During the 2009-2010 ski season, Red River Ski Area celebrated more than 50 years of providing excellent downhill skiing in northern New Mexico. The lifts at Red River Ski Area rise straight up from the edge of town, so multiple lodging options (rooms, suites, studios, condos, luxury mountain homes), eating and apres-ski opportunities are just a few steps away. The slopeside ski area lodge offers ski and snowboard rentals and an equipment tune-up shop.

The Red River area is steeped with history. Ute and Jicarilla Apaches raided the nearby pueblos and roamed this area for hundreds of years. When the first European explorers, fur trappers and prospectors came to the area, they put River City (as Red River was first known) on the map. Hundreds of gold, silver and copper mines with names like Golden Treasure, Silver King and Black Copper were carved into these mountains. Red River was a boom town, for a while. There were two general mercantiles, two newspapers, a livery stable, sawmill, blacksmith shop, barber shop, more than a dozen saloons, several hotels and boarding houses, a dance hall and a hospital. There was also red light district with plenty of soiled doves, high stakes gambling and barroom brawls to keep folks entertained.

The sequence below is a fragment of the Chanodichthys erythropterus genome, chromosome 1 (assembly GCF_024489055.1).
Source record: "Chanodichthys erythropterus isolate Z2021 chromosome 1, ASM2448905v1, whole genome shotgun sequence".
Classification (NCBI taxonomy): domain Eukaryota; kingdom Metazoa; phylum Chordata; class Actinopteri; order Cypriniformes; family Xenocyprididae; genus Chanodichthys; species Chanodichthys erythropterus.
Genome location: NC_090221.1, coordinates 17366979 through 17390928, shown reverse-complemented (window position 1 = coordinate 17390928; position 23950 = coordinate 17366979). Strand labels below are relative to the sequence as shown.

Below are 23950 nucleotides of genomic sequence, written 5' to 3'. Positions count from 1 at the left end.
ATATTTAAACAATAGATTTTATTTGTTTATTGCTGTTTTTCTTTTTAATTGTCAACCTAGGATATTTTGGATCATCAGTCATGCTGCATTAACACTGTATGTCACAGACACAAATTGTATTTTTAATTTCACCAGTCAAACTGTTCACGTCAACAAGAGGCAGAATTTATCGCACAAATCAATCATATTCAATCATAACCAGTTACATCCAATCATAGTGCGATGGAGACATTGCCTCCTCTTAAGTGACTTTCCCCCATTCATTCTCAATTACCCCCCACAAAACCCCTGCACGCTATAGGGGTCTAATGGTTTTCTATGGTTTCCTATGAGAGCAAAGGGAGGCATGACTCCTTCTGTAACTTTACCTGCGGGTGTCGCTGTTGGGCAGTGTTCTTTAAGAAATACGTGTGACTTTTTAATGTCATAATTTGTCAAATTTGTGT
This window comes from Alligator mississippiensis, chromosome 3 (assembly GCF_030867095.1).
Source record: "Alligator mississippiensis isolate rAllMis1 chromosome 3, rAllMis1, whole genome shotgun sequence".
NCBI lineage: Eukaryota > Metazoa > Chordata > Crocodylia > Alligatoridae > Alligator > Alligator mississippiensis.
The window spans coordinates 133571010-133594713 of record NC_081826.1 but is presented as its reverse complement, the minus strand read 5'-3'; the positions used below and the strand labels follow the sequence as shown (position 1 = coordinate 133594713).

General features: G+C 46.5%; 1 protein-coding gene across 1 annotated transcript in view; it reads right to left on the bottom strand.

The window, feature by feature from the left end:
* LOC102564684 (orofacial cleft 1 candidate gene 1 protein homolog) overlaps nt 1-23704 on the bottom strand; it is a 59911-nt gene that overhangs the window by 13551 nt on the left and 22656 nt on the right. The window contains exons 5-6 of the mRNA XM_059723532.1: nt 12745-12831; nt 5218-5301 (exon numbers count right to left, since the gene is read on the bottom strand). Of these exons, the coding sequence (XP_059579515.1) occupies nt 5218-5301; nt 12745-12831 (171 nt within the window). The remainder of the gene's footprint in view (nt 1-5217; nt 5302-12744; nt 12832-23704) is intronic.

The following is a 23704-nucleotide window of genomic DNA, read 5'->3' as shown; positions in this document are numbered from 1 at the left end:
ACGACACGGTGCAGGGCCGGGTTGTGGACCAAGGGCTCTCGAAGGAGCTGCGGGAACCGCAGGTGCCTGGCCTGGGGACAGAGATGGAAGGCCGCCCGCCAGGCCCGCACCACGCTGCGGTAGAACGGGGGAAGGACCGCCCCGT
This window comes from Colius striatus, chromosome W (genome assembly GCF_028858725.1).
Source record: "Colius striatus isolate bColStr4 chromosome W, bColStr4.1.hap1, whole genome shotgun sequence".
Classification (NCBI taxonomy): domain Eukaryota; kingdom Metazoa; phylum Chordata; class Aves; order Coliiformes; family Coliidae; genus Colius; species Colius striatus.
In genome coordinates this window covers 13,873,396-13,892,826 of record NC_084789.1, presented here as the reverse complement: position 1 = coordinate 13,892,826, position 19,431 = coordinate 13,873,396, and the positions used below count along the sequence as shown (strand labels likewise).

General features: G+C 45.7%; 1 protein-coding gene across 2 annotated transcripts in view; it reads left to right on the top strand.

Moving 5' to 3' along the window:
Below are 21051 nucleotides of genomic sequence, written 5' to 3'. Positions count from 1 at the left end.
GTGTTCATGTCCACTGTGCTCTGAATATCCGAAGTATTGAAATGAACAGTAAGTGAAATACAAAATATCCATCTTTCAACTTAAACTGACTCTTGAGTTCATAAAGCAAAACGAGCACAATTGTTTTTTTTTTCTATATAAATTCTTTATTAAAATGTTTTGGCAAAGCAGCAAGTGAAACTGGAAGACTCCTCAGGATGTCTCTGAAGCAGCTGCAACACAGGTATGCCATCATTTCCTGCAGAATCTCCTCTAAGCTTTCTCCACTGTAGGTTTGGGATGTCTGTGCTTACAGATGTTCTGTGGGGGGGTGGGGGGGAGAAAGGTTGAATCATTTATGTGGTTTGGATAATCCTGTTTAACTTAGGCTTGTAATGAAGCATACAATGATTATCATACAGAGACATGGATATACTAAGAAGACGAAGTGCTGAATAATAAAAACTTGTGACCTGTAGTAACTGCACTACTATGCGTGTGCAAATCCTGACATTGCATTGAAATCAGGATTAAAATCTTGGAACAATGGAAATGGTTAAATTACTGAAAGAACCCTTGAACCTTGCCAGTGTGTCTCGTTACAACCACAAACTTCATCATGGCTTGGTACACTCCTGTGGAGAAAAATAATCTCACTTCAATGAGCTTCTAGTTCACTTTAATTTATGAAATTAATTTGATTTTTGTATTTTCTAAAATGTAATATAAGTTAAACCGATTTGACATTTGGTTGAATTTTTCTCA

Eventually, the mines played out, but early on the homesteaders began to outnumber the prospectors. Red River gained a new lease on life by renting abandoned mining cabins to flatland visitors seeking refuge from the heat. In the late 1920s and early 1930s Red River started to evolve into the “mountain playground” that it is today.

Red River Ski Area’s Moon Star Mining Camp is a unique experience straight out of Red River’s mining past. Red River was popular with trappers in the early 1800's and prospectors followed in the 1850's and 60's. During a brief gold-mining boom, Red River’s population soared to 3,000 (it’s around 450 now), but by the early 1900s, the mines were finished and town was almost deserted.

Several years ago, a few Red River locals noticed more and more Louisianans coming to town during Mardi Gras week. So they decided to throw a party – or more accurately, a Mardi Gras-style "coon-ass" party. Now, this increasingly popular event includes nightly balls, costumes, lots of beads, parades down the slopes and down Main Street and lots of good cajun cooking. The party usually runs from around Feb. 7th to about the 12th, "if'n yer intrested."